Wareham obviously knows his stuff when it comes to the personalities in the films, using the breaks between the songs to tell anecdotes about them and their lives. What quickly becomes apparent is how damaged and vulnerable much of the Factory crowd were.

Ingrid Superstar, whose film is played out by the group with a version of Luna’s B side, ‘Eyes in Your Smoke’, starts her screen test laughing and smiling and making obscene gestures at the camera, and finishes it, her head tilted away, almost on the point of tears.

Others are more defiant. The young Lou Reed smirks cockily, taking occasional swigs from a coke bottle, while Wareham and Phillips’ band bash their way through the thunderous garage rock of ‘I’m Not A Young Man Anymore'. Paul America, a notoriously violent boyfriend of Edie Sedgwick’s, chews gum and grins nastily at the camera, looking like he is about to nut it, as a reworked version of Luna’s swaggering ‘Teenage Lightning’ is played.

The reaction of Superstar, who went out from her mother’s house in 1986 to buy cigarettes and never returned, leaving her false teeth behind in the sink, is, however, more typical. The subjects of the film were asked to sit still and not blink for three minutes, but few do so.

Ann Buchanan, a flatmate of Allen Ginsberg, manages, but finishes her screen test, against the backdrop of a melancholy instrumental, with quiet tears, first from her left eye, and then joined by her right, pouring down her face.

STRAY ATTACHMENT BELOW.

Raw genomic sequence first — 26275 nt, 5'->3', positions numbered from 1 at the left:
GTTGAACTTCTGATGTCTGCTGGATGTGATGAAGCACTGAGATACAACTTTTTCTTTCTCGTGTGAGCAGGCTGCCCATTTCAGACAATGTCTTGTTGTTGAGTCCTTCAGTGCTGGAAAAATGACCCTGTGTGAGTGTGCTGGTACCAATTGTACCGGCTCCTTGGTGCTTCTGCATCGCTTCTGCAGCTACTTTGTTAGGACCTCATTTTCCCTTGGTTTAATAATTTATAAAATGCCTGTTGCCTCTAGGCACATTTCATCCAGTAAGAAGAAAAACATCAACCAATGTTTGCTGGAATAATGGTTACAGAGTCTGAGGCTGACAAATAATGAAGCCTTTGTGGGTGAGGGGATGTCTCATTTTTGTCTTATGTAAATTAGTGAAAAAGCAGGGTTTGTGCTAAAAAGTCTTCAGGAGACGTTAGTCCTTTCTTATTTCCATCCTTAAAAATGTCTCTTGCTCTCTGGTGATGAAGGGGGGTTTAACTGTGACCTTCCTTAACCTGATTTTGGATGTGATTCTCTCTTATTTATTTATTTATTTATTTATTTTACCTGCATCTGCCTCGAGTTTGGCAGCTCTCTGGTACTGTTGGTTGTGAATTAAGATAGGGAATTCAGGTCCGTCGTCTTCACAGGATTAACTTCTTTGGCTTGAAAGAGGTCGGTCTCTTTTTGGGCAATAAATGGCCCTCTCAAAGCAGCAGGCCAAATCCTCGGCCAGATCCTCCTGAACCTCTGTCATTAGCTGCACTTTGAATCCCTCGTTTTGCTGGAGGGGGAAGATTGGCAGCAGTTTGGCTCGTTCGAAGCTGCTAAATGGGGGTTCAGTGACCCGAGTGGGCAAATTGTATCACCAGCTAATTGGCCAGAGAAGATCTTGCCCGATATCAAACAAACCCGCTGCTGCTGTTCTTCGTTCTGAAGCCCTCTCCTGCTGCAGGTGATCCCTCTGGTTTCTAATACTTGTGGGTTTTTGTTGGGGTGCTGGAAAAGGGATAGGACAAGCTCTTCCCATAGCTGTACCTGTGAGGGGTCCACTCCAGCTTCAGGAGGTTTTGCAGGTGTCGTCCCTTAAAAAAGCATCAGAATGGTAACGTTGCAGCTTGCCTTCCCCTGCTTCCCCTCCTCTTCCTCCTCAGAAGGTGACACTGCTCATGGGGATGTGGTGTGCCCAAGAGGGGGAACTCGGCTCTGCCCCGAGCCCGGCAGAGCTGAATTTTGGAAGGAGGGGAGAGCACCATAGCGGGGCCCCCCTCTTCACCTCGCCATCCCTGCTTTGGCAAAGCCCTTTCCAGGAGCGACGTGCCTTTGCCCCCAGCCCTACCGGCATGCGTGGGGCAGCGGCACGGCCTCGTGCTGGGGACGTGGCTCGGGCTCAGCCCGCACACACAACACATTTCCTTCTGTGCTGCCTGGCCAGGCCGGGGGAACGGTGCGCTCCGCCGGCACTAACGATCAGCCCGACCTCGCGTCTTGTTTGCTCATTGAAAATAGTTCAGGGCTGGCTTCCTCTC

Already seeming lost and doomed, Edie Sedgwick looks simply startled. As the group play their breezy cover of ‘I’ll Keep It With Mine’ with Phillips on main vocals, Nico fidgets and fumbles with the magazine she has brought as a prop, rolling it up at one point into an imaginary periscope. Hollywood actor Dennis Hopper can’t look at the camera at all, head broodingly slouching down to stare at his feet at several points during his film, at others clenching his eyes firmly shut.

Perhaps most poignant of all is the screen test of Freddy Herko, an amphetamine-hooked dancer. He died a few months after his film was made when he threw himself out of the window of a friend’s fifth floor apartment as he danced to his favourite piece of music, Mozart’s ‘Coronation Mass’. Herko is restless throughout, smokes constantly, nervously squirms around in his seat and even at one point breaks all the rules and stands up. As he rises from his chair near the end of the film, the music rises into a dervish waltz and then abruptly slams to a stop. It is an incredible, heart stopping moment, one which captures both the epic grandeur and tragic futility of his death.

The Dunfermline Carnegie Hall has been the perfect venue for this evening. Intimate, and old-fashioned, largely wood-panelled and with old signs for the fire exits and toilets that look like they have been there for forty years or more, its splendid acoustics have enhanced Wareham and Phillips’ evocative soundtrack. It is almost as if we have been transported back in time to the same era in which these little seen films were made. It has been an unique and special experience to be dropped into and allowed access into all the heartache, drama and occasional humour of these often short lives, in a venue which really deserves to be used more often for this kind of event.